"You might be surprised, but from time to time, we had to work together for the same client."

"That must have been difficult."

"It gave me insights into the nature of the man."

Pliny paused, collecting his thoughts.

"On one occasion, he complained that I wasted time following up every point in a dispute. He claimed to have an unerring ability to find the throat of the case and grasp it. The risk with that approach is that you might be worrying a knee or ankle in error. By examining each part of the case rigorously, I leave no stone unturned."

Calpurnia laughed, "And what was his response?"

"He was too busy throttling an elbow to listen to me."

"But how do you draw this lesson from agriculture?"

Pliny rose and shook off the dust of time, "Here, in culturing of the wild, I concern myself with every aspect of the land: vineyards, olive groves, willow stands, and wood lots, all. I don't just scatter the seeds of one grain, but I sow many different crops: spelt, wheat, barley, beans, and the other plants. So too, in my legal arguments, I scatter many seeds far and wide to reap the maximum benefit. For the tempers of decision-makers are not less obscure, uncertain, and deceptive than those of the seasons and the soils."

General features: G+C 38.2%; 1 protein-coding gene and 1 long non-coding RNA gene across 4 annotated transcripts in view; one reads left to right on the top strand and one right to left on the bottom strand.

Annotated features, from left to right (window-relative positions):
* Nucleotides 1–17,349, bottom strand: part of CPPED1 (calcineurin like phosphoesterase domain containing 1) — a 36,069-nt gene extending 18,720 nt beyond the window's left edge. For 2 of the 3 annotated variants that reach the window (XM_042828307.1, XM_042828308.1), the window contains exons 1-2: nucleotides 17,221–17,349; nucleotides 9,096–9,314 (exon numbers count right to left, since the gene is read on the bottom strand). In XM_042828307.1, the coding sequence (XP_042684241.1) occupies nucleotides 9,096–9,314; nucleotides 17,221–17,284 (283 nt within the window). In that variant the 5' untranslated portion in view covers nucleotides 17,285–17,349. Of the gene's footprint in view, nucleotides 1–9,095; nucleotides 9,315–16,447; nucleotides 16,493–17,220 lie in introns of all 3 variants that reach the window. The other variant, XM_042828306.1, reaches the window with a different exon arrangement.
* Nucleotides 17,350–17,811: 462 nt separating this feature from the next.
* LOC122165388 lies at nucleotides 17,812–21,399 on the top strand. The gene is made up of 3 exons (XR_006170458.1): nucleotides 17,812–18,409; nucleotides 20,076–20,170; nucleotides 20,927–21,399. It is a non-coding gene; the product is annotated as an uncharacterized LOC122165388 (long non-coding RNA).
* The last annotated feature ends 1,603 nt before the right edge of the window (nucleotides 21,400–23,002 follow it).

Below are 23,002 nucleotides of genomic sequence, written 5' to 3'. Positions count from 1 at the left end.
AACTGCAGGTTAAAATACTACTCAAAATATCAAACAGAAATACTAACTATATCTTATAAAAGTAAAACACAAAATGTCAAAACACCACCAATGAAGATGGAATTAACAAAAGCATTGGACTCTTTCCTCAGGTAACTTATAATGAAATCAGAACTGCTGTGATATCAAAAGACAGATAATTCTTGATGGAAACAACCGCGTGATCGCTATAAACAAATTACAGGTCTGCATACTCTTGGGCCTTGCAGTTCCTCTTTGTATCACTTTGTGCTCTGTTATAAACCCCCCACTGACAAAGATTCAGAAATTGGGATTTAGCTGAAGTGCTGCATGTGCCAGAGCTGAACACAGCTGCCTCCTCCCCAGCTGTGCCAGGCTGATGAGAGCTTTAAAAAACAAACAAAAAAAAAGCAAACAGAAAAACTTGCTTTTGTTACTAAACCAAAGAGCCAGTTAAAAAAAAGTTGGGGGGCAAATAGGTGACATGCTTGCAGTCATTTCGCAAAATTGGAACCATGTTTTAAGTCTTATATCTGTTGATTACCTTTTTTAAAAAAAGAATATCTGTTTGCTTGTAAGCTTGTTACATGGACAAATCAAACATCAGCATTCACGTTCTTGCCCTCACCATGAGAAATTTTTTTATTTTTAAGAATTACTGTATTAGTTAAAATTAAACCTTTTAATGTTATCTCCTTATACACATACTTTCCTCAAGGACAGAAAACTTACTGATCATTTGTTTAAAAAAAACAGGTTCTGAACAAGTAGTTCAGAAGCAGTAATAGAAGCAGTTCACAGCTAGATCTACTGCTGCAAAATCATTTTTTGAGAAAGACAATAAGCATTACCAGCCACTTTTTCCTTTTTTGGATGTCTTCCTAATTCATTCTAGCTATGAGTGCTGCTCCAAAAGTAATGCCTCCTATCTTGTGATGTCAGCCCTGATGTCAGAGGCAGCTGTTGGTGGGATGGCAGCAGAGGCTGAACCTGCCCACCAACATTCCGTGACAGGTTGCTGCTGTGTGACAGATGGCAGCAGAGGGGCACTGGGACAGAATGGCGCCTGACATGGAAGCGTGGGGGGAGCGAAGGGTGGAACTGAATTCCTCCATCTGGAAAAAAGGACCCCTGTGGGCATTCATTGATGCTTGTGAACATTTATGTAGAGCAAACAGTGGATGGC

Christopher Whitton called the original letter to Tacitus a 'sermocinatio', an obsolete but wonderful word describing a speaker answering the speaker's own question or remark immediately (The Arts of Imitation in Latin Prose Pliny's Epistles/Quintilian in Brief By Christopher Whitton · 2019). He also described the agricultural reference as an elaboration on what is otherwise a fairly dense bit of writing. Whitton's observations are, as always, superbly made but i prefer to approach this letter from the agricultural reference rather than to look at it as an appendage.


Popular Posts